Dr. Tiller recommends that this work be entrusted to a national Indian organization that has the capability to manage a project of this magnitude, and that can be run by Indian women. The writing and publishing as well will best be completed by Indian women in celebration of themselves and their sisters.
Comments by Commission Members and Question and Answer Session for Dr. Veronica Tiller
Ellen Ochoa commended the recommendation for its focus and pragmatism. She felt that it was important to make sure that the research is distributed outside of the Indian community as well.
Dr. Tiller responded by saying that it ought to go to the Indian community first so that Indians are empowered. She does hope that it could go to all of the schools in the United States.
Elaine Kim noted that there are a lot of omissions and/or distortions. She asked Dr. Tiller if it is best to focus on empowering Native American women with their stories or to correct these distortions?
Dr. Tiller said that we should take many approaches. Ultimately, she hopes that we should focus on the positive rather than the negative, without ignoring the other issues.
LaDonna Harris suggested that for funding, researchers could consider tapping the National Park Service's program for cultural preservation of Native American tribes.
Dr. Tiller concluded by saying that getting these sorts of books into schools is an elaborate and harrowing process (six years, six committees).
Ann Lewis adjourned the meeting for lunch at 12:00 PM.
At 1:15 PM Ann Lewis began the meeting for the second portion. She began by quoting First Lady Hillary Rodham Clinton at the Convention at Seneca Falls when she asked "what culture can we imagine together"
Beth Newburger noted that at lunch somebody said 'we are women therefore we do.' She went on to talk about some timing goals for the Commission. She said that the Commission Charter says that the Commission will make the presentation to the President in March, and that although March 1 is not specified, that ought to be the goal since March is Woman's History Month. She then said that a draft of the report should be ready for the January meeting so that Commission members can review the draft and share it publicly with interested parties. This would mean that at the November meeting in Washington, the Commission would need to finalize an outline.
Ms. Newburger went on to discuss some of the other work that needs to take place including sending letters to the American Association of Museum Directors, children's museums, and libraries. These letters would request that they tell the Commission about their plans to celebrate women's history for the Millennium. Ms. Newburger noted that this would get the museums to start thinking about women's history and if they already have started to do so, it would give the Commission the opportunity to highlight the good work.
Ms. Newburger then outlined some requirements from the Commission members including providing the General Services Administration with suggested outlines for the report, their own recommendations and recommendations as they get then from outside constituents. Ms. Newburger noted that GSA would have a staff member draft the report.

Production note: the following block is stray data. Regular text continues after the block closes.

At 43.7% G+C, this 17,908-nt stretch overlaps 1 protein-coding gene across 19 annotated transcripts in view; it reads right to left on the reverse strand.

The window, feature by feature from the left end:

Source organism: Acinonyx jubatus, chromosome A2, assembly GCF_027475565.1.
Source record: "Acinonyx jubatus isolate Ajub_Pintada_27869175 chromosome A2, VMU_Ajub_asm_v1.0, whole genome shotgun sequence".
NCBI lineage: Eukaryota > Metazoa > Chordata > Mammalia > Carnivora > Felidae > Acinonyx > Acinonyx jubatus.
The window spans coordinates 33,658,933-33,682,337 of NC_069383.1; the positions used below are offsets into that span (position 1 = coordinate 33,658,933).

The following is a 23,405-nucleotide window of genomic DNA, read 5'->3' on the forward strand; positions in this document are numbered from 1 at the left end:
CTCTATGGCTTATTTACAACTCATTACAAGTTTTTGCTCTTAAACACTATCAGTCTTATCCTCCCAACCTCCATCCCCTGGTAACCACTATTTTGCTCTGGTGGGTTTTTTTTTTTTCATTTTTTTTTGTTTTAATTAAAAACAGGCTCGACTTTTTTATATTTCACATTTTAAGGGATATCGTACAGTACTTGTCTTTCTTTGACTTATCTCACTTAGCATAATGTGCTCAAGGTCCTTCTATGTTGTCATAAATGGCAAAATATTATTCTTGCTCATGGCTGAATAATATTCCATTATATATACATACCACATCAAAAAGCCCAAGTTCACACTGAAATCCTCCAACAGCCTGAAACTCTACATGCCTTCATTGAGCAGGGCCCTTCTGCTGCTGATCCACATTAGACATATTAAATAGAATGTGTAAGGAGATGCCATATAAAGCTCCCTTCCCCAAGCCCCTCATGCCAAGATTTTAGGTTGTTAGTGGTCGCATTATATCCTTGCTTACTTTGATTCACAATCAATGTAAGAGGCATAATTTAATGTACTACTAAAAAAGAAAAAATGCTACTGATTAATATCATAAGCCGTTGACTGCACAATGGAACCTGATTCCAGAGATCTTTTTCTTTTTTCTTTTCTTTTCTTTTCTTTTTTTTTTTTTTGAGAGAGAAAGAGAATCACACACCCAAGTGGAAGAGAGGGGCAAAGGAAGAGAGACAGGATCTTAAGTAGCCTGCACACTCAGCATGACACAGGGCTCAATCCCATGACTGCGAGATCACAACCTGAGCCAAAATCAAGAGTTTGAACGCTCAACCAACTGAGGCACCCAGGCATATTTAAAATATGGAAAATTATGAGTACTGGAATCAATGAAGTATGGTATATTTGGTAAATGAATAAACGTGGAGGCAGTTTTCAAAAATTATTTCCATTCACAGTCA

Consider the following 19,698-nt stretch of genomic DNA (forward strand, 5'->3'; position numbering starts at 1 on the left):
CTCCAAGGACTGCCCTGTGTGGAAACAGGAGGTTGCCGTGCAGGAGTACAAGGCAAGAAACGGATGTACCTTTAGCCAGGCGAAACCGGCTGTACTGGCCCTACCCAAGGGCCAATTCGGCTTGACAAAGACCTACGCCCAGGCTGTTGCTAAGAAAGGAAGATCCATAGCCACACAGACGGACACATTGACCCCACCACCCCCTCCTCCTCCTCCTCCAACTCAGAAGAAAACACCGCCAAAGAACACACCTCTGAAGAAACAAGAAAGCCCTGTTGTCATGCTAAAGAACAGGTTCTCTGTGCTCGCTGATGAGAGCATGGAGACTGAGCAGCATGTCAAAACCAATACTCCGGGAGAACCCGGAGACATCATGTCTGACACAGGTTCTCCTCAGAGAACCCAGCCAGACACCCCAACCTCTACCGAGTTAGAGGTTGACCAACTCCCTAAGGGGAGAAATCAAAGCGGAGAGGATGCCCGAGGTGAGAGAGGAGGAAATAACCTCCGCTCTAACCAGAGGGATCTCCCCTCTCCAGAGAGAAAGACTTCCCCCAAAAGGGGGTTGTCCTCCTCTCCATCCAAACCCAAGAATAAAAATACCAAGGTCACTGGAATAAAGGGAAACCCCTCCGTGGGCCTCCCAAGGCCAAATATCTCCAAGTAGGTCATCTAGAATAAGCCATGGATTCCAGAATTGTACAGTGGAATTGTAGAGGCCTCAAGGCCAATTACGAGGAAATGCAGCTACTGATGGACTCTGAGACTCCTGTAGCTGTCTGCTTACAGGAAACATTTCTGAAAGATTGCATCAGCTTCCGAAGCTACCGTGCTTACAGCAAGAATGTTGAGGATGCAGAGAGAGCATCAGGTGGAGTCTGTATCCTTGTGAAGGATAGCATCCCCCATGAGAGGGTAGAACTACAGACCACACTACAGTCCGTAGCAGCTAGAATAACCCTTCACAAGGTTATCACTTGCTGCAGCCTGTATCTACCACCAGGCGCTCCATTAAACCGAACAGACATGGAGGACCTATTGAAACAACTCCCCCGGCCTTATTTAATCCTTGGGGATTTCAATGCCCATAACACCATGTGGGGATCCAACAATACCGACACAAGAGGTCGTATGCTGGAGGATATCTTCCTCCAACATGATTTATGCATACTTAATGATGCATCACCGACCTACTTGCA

Ann Lewis asked the Commission members if this schedule worked for them, and some discussion ensued.
Ellen Ochoa said that the Commission needs that kind of schedule. She then said that she would like to solicit recommendations from the Society of Women Engineers, Expanding our Horizons, Mano (Latina organization) , Women's Air and Space Museum in Ohio, Dr. Arlene Bloom among other groups.
LaDonna Harris remarked that she would try to encourage a draft letter from tribes and Hispanic groups be submitted to the Commission. She then asked how could the Commission contact the National Education Association and the American Federation of Teachers?
Brigid O'Farrell suggested that the Commission might consider convening a small meeting with some of the educational associations.
LaDonna Harris then suggested that the Commission get involved with some federal agencies and commissions such as President's Commission on Telecommunications. She said that this could help break the deadlock with the publishers that Dr. Tiller mentioned n her remarks.
Molly Murphy MacGregor noted that unfortunately, school districts differ in textbooks and changing the books is a long six year process. She said that if the population in general "got it" then textbooks could be influenced. In that respect, she said that the markets driving the makeup and design of textbooks are California and Texas.
LaDonna Harris followed up by suggesting that federal agencies could be brought in for funding assistance of research to the Indian community.
Ann Lewis noted that her office has started to research federal agencies involvement in women's history. First, she noted that the National Park Service has maintained the most sites, and are developing other sites. She hopes they will speak at the upcoming Washington DC Commission meeting. Ms. Lewis then suggested that one way to influence other agencies is to praise those who are doing the right thing. She mentioned that another agency that has done a lot of work for women's history is the National Archives, and that the Commission should consider inviting them to the Washington meeting as well.